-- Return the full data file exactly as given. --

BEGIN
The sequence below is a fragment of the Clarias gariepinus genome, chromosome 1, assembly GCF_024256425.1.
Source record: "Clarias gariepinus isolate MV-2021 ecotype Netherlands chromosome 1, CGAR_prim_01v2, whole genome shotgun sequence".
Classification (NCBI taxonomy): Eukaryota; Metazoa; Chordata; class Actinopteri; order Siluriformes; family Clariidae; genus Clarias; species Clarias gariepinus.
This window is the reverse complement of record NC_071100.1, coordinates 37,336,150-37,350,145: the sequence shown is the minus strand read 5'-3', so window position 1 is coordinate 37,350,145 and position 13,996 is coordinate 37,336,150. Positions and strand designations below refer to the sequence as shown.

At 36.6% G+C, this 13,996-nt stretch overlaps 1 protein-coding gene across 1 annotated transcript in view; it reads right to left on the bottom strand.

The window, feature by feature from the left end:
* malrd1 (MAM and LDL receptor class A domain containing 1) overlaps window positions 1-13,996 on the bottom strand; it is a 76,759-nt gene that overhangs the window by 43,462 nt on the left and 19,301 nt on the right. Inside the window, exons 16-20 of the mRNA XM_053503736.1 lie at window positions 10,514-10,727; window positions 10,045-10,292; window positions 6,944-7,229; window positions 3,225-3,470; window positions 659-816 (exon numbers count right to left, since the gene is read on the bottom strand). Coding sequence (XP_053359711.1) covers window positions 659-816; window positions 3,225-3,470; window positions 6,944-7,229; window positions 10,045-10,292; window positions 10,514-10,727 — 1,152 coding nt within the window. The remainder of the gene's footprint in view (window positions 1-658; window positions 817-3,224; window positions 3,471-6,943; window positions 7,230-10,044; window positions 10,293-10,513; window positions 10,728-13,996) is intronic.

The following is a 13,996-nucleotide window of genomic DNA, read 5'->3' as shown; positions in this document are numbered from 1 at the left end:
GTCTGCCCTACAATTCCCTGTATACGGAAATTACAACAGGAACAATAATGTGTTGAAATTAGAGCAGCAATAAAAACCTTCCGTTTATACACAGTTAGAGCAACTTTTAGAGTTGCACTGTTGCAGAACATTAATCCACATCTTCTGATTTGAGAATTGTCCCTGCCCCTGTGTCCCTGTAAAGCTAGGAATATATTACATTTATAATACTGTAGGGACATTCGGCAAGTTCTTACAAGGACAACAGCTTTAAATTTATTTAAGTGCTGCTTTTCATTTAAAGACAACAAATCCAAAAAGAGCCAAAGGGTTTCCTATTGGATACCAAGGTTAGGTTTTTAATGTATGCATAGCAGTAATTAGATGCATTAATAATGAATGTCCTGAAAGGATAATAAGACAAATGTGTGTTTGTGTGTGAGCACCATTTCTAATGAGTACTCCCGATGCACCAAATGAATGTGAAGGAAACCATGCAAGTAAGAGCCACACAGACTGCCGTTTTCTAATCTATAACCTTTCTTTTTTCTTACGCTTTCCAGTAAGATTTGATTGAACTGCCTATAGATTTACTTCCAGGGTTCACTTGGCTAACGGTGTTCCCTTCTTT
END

The sequence below is a fragment of the Clarias gariepinus genome, chromosome 1, assembly GCF_024256425.1.
Source record: "Clarias gariepinus isolate MV-2021 ecotype Netherlands chromosome 1, CGAR_prim_01v2, whole genome shotgun sequence".
Classification (NCBI taxonomy): Eukaryota; Metazoa; Chordata; class Actinopteri; order Siluriformes; family Clariidae; genus Clarias; species Clarias gariepinus.
This window is the reverse complement of record NC_071100.1, coordinates 37,336,150-37,350,145: the sequence shown is the minus strand read 5'-3', so window position 1 is coordinate 37,350,145 and position 13,996 is coordinate 37,336,150. Positions and strand designations below refer to the sequence as shown.

At 36.6% G+C, this 13,996-nt stretch overlaps 1 protein-coding gene across 1 annotated transcript in view; it reads right to left on the bottom strand.

The window, feature by feature from the left end:
* malrd1 (MAM and LDL receptor class A domain containing 1) overlaps window positions 1-13,996 on the bottom strand; it is a 76,759-nt gene that overhangs the window by 43,462 nt on the left and 19,301 nt on the right. Inside the window, exons 16-20 of the mRNA XM_053503736.1 lie at window positions 10,514-10,727; window positions 10,045-10,292; window positions 6,944-7,229; window positions 3,225-3,470; window positions 659-816 (exon numbers count right to left, since the gene is read on the bottom strand). Coding sequence (XP_053359711.1) covers window positions 659-816; window positions 3,225-3,470; window positions 6,944-7,229; window positions 10,045-10,292; window positions 10,514-10,727 — 1,152 coding nt within the window. The remainder of the gene's footprint in view (window positions 1-658; window positions 817-3,224; window positions 3,471-6,943; window positions 7,230-10,044; window positions 10,293-10,513; window positions 10,728-13,996) is intronic.

The following is a 13,996-nucleotide window of genomic DNA, read 5'->3' as shown; positions in this document are numbered from 1 at the left end:
GTCTGCCCTACAATTCCCTGTATACGGAAATTACAACAGGAACAATAATGTGTTGAAATTAGAGCAGCAATAAAAACCTTCCGTTTATACACAGTTAGAGCAACTTTTAGAGTTGCACTGTTGCAGAACATTAATCCACATCTTCTGATTTGAGAATTGTCCCTGCCCCTGTGTCCCTGTAAAGCTAGGAATATATTACATTTATAATACTGTAGGGACATTCGGCAAGTTCTTACAAGGACAACAGCTTTAAATTTATTTAAGTGCTGCTTTTCATTTAAAGACAACAAATCCAAAAAGAGCCAAAGGGTTTCCTATTGGATACCAAGGTTAGGTTTTTAATGTATGCATAGCAGTAATTAGATGCATTAATAATGAATGTCCTGAAAGGATAATAAGACAAATGTGTGTTTGTGTGTGAGCACCATTTCTAATGAGTACTCCCGATGCACCAAATGAATGTGAAGGAAACCATGCAAGTAAGAGCCACACAGACTGCCGTTTTCTAATCTATAACCTTTCTTTTTTCTTACGCTTTCCAGTAAGATTTGATTGAACTGCCTATAGATTTACTTCCAGGGTTCACTTGGCTAACGGTGTTCCCTTCTTT